"Red is the color of blood, rubies and strawberries. It's commonly associated with danger, sacrifice, passion, fire, beauty, blood, anger. It's the color that makes us all equal. It's the color you listen on a strident cry of pain, on a shy silence, on a profound sentiment of love pulsing on the hot flesh of red-tainted lips. It's the color that our heart pumps. It's the color of our guts, the color of the blood that runs through our veins. It's the color that drips from everyone's wounds. When we're in pain, embarrassed or in love, the feeling is the same for all of us. The blood that runs inside each one of us is the same. When we bleed, we bleed the same, not matter how different we look on the outside."
Just on the first explanation the boy is taken aback. He can relate the color to those feelings.
"Tell me about yellow."
"Yellow is the color of the sun, butter or ripe lemons. It is commonly associated with gold, wealth, sunshine, reason, happiness, optimism and pleasure, but also with cowardice, envy, jealousy and betrayal. It is mostly the color of light. It's a color that naturally attracts us to it. It's the color of the sun of the day and the stars of the night. It's the color that warms us and lights us. It's the color that is shed from a warming hug and that shines a sincere smile. It's the color of ones smile when not being truthful; it's heat boiling in someone who's envious and jealous."
"Orange." The boy requests.
"Amusement, the unconventional, extroverts, fire, activity, danger, taste and aroma, the autumn… Orange is the red and yellow carefully mixed. It's the color that gives us joy after pain; that gives warmth to love; it's the light that breaks through from an awkward silence. It's the color of fire; it's a flame inside each one of us. It's the color that makes us all the same and all different at the same time. It's the way we react that makes us different. It's the color that only those who believe can see when facing trouble."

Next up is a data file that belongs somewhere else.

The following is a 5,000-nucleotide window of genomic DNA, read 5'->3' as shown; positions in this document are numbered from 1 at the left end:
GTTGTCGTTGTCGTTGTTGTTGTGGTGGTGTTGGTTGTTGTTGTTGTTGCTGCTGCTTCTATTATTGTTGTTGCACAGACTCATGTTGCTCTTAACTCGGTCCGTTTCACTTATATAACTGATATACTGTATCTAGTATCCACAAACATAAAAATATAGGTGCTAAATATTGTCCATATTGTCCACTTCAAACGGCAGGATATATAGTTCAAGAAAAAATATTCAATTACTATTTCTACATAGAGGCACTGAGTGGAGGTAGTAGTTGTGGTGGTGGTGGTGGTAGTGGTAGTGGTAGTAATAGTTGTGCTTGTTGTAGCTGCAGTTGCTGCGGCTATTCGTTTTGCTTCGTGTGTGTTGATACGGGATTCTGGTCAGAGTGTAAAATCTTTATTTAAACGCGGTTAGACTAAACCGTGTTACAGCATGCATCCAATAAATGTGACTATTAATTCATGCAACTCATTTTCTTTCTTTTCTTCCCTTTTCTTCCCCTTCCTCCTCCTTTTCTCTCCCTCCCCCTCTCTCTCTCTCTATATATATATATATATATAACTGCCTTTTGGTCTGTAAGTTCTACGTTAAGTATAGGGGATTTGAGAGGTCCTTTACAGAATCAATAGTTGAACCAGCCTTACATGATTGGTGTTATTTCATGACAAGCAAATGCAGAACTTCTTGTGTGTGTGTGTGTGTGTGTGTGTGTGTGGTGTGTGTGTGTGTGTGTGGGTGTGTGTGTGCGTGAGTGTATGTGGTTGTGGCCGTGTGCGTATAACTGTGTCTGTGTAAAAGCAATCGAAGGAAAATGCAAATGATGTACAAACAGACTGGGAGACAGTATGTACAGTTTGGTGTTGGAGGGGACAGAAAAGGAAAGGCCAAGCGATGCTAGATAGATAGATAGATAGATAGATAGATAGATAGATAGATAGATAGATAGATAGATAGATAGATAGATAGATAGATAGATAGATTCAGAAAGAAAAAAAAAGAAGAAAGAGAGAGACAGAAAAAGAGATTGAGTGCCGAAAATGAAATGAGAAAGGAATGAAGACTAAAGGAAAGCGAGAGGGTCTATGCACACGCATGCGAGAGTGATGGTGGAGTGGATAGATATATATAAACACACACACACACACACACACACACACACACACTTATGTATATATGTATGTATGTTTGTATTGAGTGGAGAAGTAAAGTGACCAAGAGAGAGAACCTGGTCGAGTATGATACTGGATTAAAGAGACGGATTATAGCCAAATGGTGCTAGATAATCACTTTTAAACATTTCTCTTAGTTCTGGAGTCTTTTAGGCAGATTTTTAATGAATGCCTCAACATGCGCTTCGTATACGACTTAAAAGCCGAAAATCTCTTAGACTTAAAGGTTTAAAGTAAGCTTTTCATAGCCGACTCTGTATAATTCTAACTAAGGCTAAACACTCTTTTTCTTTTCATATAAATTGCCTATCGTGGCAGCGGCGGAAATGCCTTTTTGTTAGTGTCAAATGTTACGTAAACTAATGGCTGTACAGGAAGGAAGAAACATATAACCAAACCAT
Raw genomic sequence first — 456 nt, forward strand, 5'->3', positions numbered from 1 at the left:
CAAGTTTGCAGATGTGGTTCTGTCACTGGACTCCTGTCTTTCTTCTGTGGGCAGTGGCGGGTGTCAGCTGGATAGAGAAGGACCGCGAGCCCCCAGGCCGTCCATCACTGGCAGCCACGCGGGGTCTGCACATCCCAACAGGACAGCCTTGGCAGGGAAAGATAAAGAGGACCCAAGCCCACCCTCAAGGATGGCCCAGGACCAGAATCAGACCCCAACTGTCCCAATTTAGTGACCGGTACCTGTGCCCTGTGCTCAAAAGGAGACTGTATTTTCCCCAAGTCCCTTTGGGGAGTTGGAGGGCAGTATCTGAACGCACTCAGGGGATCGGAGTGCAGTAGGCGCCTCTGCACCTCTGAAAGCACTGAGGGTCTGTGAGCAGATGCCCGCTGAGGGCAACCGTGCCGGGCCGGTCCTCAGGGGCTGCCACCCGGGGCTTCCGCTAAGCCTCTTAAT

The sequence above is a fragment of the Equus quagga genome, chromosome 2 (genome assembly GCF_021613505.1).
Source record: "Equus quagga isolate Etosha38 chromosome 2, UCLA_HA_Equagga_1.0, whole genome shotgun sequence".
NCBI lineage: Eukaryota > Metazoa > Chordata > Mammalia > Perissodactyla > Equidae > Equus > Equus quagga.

"Have you ever seen orange? I mean, after facing a trouble… have you seen it?"
"No." Sherlock briefly answers. The boy takes the hint.
"Tell me about blue. People tell me it's a contrasting color."
"Blue is the color of sapphire, the clear sky and the deep sea. Blue is harmony, faithfulness and confidence, coldness and sadness. It's up in the sky, is reflected in the water. It's a cold color, but peaceful. It's the color of a light aura, the color of a protective warrior. It's the color you listen on a battle cry to state peace. It's a color of contrasts as you said. It's the color of peace ruling over the chaos and the color of the chaos ruling over peace."
The boy scraps his foot on the grass he's standing over and asks. "Green is more than just the grass color. Tell me what it means."
"Green is the color of nature, spring and hope. It's seen everywhere, no matter how small. It's the color of growing grass and leaves, emeralds, and jade. It's the color of life, fresh air. It's the color you can see on a leap of faith; it's the color of encouragement words. It's the color of a righteous decision made today that gives hope to tomorrow. It's the color that gives enough serenity and happiness so that good choices are made. It's the harmony between the blue and the yellow."
The boy raises his head, understanding the pattern. "When two colors mingle, the feel associated blends too."
"Isn't it how's life? Every moment has a bit of everything."
"Then let me guess. Purple is something like extreme desire and extreme coldness."
"Purple is the color of the royalty and the piety, of the extravagant, the individualist, the ambiguous, the unconventional, the artificial and the sinner. It's the color of the eyes of who envies, the color that drips from ones mouth when lying, it's the color of greediness of who envies too much and it's the color that emanates from a lazy body. But it isn't the color of evilness… It's the color of what's like to be human… It's the color of insatiable desire and extreme coldness. It's just a deep, rich shade between red and blue, both at their best and at their worst."
Sherlock prepares to walk away, telling the boy. "I've described all the color as you asked me-"
"Wait! You haven't told me about the ones that aren't on the color wheel… Black, white, grey and brown."
"Black is the darkest color, the result of the absence of or complete absorption of light. It is the color of mourning, the end, secrets, magic, power, violence, evil, and elegance, of the shadows, of the dark night without any light in the sky. It's the darkness of a dead end or deep hole. It's the color that takes away your strength and knocks you down. It's the color of the eyes of those who are possessed by anger and evilness. "